'A vicious circle': Newcomers struggling to find jobs in Canada despite education, experience
With unemployment low, employers should consider immigrant hires, advocate says
They came to this country with experience and education — but finding work in Canada is still difficult, some immigrants lament.
At a hiring workshop at the Coquitlam Public Library Monday, about 50 people new to Canada revamped their resumés, rewrote cover letters and began looking for a new job in the fields they've been working in for years.
"It's been a rather challenging experience," said Jasleen Bindri, a college teacher who taught English literature in India for 10 years.
"I think it's a vicious circle that you're expected to have the Canadian experience, but you can't have the Canadian experience unless you get into something."
An organizer of the event — put on by S.U.C.C.E.S.S., a multicultural organization supporting newcomers — said Bindra's situation is not unique. She added that Canada's economy could lose out if immigrants aren't able to fully contribute to the workforce.
Bindri is now volunteering with different organizations in hopes of gaining experience in Canada. She still needs a Canadian teaching certification if she hopes to lead a classroom again.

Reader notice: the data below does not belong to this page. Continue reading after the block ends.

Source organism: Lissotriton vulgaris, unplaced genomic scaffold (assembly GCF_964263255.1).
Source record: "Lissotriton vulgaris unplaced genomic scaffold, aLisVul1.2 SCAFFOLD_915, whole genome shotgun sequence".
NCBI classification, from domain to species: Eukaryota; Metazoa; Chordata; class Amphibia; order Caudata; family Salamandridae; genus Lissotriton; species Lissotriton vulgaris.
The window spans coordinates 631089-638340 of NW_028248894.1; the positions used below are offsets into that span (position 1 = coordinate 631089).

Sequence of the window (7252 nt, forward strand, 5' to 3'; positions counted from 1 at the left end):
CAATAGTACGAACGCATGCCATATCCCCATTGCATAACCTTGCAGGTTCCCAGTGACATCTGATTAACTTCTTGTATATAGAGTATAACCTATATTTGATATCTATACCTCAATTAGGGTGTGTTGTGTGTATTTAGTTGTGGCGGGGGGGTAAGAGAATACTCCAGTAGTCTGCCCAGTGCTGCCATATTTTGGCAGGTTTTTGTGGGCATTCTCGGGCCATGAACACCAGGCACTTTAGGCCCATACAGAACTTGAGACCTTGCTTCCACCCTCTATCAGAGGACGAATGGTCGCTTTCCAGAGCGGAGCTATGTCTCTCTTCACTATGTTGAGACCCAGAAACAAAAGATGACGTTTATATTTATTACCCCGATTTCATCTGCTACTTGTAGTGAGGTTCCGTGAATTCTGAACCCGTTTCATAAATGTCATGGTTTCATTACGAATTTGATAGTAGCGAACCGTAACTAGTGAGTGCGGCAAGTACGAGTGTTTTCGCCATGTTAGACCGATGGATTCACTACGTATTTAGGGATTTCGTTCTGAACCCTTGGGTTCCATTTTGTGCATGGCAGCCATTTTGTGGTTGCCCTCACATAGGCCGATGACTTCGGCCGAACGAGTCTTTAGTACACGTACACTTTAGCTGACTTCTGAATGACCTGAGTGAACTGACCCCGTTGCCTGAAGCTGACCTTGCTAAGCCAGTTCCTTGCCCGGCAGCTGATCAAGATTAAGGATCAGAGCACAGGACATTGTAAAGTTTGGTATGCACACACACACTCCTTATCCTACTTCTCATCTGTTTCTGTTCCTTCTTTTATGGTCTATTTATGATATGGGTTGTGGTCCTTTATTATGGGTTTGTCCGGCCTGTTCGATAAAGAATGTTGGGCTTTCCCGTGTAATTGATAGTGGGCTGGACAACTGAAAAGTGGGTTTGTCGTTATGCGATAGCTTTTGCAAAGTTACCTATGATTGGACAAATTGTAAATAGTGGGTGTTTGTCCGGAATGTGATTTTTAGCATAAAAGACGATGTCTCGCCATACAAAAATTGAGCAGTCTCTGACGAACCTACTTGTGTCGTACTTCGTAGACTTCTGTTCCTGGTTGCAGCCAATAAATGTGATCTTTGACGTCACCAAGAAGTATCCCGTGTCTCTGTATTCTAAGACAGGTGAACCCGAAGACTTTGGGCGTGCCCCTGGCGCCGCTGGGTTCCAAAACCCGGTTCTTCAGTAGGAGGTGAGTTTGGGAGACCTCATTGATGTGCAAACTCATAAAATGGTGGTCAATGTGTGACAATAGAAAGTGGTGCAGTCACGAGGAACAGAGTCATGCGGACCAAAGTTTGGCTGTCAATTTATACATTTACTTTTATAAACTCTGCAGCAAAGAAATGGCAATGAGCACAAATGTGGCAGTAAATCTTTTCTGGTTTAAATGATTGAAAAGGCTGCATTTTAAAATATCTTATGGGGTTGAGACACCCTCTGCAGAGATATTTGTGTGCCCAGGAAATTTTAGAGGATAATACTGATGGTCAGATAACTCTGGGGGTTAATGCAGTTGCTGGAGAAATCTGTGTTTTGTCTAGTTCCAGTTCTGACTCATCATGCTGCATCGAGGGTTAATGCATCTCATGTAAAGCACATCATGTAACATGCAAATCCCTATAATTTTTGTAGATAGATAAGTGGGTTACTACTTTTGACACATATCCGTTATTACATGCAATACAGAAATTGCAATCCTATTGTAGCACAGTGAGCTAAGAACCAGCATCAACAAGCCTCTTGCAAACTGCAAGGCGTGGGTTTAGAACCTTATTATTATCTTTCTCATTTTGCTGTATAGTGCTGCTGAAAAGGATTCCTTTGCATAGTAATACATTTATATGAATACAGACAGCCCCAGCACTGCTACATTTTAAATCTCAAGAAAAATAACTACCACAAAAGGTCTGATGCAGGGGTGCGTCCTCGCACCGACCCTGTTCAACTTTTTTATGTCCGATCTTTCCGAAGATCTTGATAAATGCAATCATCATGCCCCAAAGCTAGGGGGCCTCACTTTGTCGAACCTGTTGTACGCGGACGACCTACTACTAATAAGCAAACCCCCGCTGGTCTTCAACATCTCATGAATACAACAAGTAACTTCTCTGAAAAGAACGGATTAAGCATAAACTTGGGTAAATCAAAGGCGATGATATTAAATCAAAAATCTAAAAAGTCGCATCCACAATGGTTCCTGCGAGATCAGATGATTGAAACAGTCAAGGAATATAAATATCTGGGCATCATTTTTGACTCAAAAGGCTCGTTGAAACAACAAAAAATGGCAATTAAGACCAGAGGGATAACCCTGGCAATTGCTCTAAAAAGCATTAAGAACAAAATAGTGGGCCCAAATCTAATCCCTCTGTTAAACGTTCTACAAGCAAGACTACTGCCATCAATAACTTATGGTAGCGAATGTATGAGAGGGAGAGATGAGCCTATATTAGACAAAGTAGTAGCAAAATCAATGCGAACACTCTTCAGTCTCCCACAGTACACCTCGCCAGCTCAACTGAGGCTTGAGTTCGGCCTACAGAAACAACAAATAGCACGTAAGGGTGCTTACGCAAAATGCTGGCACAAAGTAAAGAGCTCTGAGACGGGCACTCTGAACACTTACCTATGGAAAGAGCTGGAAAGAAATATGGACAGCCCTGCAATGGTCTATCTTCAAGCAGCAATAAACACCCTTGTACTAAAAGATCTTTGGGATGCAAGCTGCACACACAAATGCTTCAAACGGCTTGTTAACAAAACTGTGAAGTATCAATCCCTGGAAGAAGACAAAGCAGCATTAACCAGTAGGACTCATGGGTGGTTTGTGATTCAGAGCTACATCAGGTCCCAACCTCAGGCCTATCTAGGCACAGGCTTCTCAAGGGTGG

Riddhi Sawant, who also immigrated from India, said she has a master's in game design and has also worked on computer graphics.
She believes her education should give her a chance, but she just can't catch a break in Canada.
"There is something called Canadian work culture barrier," Sawant explained, adding she thinks employers should be more willing to consider hiring immigrants.
Ryan Drew, a director with S.U.C.C.E.S.S., echoed those sentiments.
"The unemployment rate is so low that there really is a need for employers to be looking at all the sources of workers," Drew said. "They may not have thought about newcomers before.
"We have diverse communities and we need diverse workers to support them."
Drew said some newcomers have barriers that need to be overcome such as non-Canadian credentials and not enough fluency with Canada's official languages.
She's hopeful their event — which runs until Thursday — will help those in the Tri-Cities area find ways to do just that.
With files from Zahra Premji